RSC Publishing


Publishing

 

Cover image for Highlights in Chemical Technology

Highlights in Chemical Technology

Chemical technology news from across RSC Publishing.



Interview: Nanoscale superhero


13 May 2010

Francesco Stellacci talks about trying to save the world with nanoscience, Japanese cartoon heroes and being a lab animal. Interview by Anna Roffey.
Francesco Stellacci

Francesco Stellacci is a professor at the Massachusetts Institute of Technology, Cambridge, US, but is about to move to the Swiss Federal Institutes of Technology (EPFL) in Lausanne, Switzerland. His research interests are focused on the study of surface phenomena in supramolecular assemblies, in particular when applied as coatings on nanoscale materials. He is also editor-in-chief at the North American office for Nanoscale. 

 

Who or what inspired you to become a scientist? 

Growing up in Italy in the 1970s I watched lots of Japanese cartoons. There's always a robot that is driven by a pilot who is the hero. The pilot is a super-athletic guy who saves the world from alien invasion or attacks. Most children want to be the superhero who saves the world, but very early on I understood that I didn't have the physical skills to do any of that. If the world had to depend on my physical skill we would be toast! But in these cartoons there is also always a scientist who built the robot. So I thought I could be the scientist instead. I decided that when I was a child, before I even understood what it meant, but it stayed with me and that spirit of childishly trying to save the world has never left me. I like the broader goals of my research to be good for mankind. 

What projects are you working on at the moment? 

We work a lot on projects that involve nanoparticles and in general solid liquid interfaces. So the hottest thing to do right now is to use nanoparticles for the environment - to do things that are good to clean up contaminated soil or water - or for catalysis and medical applications, such as drug delivery. 

Do you see environmental nanoscience as a hot area for the future? 

Nanoscience started and developed in what were perceived as being the hottest fields, electronics, biology and medicine. And now I think it is now time for it to branch out to many other areas and environmental nanoscience is one of those areas. 

When is the last time you were in the lab doing an experiment? 

I am in the lab as often as I can, because I find that discussion with my students in the lab is somehow more profitable than in my office or theirs in front of a PowerPoint presentation and also because I think it's beneficial to see samples and see measurements going on. Some time ago I still had the pretentions that I could actually help my students in the lab, but now the science in my group has progressed so much that I honestly slow them down. It's been a long time since I've been in the lab doing an experiment.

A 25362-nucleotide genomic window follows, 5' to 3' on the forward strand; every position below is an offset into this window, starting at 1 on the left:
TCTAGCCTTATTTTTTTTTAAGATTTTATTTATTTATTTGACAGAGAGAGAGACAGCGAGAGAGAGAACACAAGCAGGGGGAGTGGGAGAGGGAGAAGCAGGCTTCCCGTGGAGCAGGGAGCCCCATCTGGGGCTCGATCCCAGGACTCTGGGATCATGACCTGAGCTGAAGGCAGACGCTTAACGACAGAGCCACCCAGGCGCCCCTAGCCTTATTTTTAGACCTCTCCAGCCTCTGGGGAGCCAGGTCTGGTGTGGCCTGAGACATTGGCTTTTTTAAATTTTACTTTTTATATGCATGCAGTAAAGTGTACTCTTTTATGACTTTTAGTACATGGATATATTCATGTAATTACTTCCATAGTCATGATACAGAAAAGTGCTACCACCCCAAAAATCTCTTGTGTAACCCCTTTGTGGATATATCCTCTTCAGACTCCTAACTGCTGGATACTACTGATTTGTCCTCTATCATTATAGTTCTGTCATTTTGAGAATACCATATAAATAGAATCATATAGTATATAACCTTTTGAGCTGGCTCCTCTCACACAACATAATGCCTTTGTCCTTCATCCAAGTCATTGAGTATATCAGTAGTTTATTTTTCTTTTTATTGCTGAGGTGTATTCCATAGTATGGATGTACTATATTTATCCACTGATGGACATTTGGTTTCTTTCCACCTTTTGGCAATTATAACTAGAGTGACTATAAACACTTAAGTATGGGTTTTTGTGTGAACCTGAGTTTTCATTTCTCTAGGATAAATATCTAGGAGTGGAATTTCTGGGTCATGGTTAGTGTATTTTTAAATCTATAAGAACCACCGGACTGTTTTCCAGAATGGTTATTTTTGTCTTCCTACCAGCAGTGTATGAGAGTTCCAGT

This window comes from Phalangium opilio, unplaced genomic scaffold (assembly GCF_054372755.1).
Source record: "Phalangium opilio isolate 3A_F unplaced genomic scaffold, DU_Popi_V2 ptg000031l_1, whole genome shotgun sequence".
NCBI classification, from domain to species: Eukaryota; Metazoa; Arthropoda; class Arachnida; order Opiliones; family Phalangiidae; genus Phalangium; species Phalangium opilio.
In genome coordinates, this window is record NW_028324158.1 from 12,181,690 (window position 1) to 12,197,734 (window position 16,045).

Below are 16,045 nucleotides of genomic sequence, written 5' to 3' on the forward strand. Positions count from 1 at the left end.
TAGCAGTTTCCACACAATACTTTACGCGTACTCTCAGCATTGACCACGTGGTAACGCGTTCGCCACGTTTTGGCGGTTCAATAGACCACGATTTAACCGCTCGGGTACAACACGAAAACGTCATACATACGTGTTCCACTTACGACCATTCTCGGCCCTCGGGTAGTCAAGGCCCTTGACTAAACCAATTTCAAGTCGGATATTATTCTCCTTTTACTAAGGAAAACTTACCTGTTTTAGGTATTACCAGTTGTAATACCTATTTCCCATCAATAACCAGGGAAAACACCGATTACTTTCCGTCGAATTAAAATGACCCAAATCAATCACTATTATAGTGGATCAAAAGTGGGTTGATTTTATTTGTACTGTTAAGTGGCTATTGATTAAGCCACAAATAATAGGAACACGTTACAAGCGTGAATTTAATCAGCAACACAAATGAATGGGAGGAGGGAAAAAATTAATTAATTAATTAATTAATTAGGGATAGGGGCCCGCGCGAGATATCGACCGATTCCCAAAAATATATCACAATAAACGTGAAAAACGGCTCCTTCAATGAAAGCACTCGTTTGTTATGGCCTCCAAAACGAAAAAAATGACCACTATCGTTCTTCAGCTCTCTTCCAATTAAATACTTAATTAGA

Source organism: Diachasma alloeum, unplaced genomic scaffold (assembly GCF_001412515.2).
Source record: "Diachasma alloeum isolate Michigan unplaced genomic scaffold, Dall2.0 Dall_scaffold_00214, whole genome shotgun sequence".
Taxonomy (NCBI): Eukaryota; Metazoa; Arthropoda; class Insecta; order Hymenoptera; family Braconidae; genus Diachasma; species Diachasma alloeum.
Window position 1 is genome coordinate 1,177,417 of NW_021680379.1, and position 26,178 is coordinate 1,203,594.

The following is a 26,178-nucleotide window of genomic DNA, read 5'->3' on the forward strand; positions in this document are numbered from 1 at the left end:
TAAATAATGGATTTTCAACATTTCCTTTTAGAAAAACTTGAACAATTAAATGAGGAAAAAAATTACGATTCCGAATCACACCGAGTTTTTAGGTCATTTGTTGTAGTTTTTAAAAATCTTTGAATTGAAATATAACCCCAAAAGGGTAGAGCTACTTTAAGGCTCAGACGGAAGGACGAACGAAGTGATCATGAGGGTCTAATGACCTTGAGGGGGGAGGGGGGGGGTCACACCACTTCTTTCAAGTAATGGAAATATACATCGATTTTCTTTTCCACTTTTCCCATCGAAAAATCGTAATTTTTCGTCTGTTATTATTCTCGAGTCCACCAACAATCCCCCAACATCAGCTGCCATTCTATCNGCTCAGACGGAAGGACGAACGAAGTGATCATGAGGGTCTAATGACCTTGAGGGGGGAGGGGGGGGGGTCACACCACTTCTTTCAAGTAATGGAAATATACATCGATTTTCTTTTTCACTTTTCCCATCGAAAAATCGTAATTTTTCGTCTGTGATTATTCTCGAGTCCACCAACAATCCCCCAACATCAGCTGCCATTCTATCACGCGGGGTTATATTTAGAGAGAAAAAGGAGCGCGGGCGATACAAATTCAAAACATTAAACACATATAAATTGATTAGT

Do you miss it? 

I miss it now less than I thought I would. When I was a student and a post-doc I was a 'lab animal' and I feared that by being a professor I would be in the lab less and less. I missed it at the beginning of my career a lot, and right now if I had the chance to be in the lab for a year or two I would do it. But I can't be an effective group leader or professor in an effective way and be in the lab as well. If I were in the lab, I wouldn't be paying attention to one of my students, I would be paying attention to one of my experiments and in the end my students are more important than my experiments. 

If you weren't a scientist what would you be? 

I don't know there are many other things that I like! I think being a scientist is one of the greatest jobs you can have, because of the fact that it allows you to exercise your creativity, the fact you don't have a boss, and you are always with young people. I think that the number one job that I would think of doing would be the one that comes from the same spirit of being a scientist and that is a politician. I would still like to save the world. 

Related Links

Link icon Francesco Stellacci's homepage
Massachusetts Institute of Technology, Cambridge, US


External links will open in a new browser window



Supramolecular replication of peptide and DNA patterned arrays
Anna Laromaine, Ozge Akbulut, Francesco Stellacci and Molly M. Stevens, J. Mater. Chem., 2010, 20, 68
DOI: 10.1039/b915803k

Fabrication of biomolecular devices via supramolecular contact-based approaches
Ozge Akbulut, Arum Amy Yu and Francesco Stellacci, Chem. Soc. Rev., 2010, 39, 30
DOI: 10.1039/b915558a

Ultra-fast and scalable sidewall functionalisation of single-walled carbon nanotubes with carboxylic acid
Brenda Long, Tan Man Wu and Francesco Stellacci, Chem. Commun., 2008, 2788
DOI: 10.1039/b719380g

Water-soluble amphiphilic gold nanoparticles with structured ligand shells
Oktay Uzun, Ying Hu, Ayush Verma, Suelin Chen, Andrea Centrone and Francesco Stellacci, Chem. Commun., 2008, 196
DOI: 10.1039/b713143g

Also of interest

Instant insight: Self-healing at the nanoscale

Vincenzo Amendola and Moreno Meneghetti take inspiration from nature to design materials that can repair themselves

Instant insight: Detection on the nanoscale

Nicholas Pieczonka and Ricardo Aroca of the University of Windsor in Canada discuss single molecule analysis using surface-enhanced Raman scattering

All-in-one mercury removal

Finding, absorbing and removing mercury from environmental waters could soon be done in one step with magnetic microspheres

Twin-action nanosensor

A polymer nanosensor developed by Chinese scientists responds to both metal ions and temperature